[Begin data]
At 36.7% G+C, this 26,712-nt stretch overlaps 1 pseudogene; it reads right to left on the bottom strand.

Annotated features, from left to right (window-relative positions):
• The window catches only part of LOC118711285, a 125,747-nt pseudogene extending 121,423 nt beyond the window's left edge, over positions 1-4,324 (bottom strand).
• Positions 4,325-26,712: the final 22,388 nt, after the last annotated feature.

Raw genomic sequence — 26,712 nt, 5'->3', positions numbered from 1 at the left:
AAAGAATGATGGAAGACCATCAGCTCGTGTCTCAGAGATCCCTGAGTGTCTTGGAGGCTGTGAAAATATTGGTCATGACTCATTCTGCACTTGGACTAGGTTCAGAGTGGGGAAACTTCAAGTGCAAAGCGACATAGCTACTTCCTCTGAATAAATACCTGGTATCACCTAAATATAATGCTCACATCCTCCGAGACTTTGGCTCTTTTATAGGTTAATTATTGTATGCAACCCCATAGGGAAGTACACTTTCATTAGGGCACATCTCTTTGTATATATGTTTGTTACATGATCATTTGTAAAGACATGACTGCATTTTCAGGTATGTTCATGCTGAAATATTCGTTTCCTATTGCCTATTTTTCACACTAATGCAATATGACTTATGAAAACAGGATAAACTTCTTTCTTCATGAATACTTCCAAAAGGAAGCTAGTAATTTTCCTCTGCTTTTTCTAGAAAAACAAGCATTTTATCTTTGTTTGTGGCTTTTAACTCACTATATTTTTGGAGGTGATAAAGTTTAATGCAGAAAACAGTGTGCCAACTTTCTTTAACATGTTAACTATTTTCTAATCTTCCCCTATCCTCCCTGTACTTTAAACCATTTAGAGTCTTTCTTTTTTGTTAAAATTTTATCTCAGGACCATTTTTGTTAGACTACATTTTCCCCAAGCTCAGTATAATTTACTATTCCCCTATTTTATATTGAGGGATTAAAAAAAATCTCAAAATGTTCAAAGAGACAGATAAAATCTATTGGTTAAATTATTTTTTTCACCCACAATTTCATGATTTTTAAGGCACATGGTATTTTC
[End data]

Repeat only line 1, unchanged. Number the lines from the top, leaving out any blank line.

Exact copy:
At 36.7% G+C, this 26,712-nt stretch overlaps 1 pseudogene; it reads right to left on the bottom strand.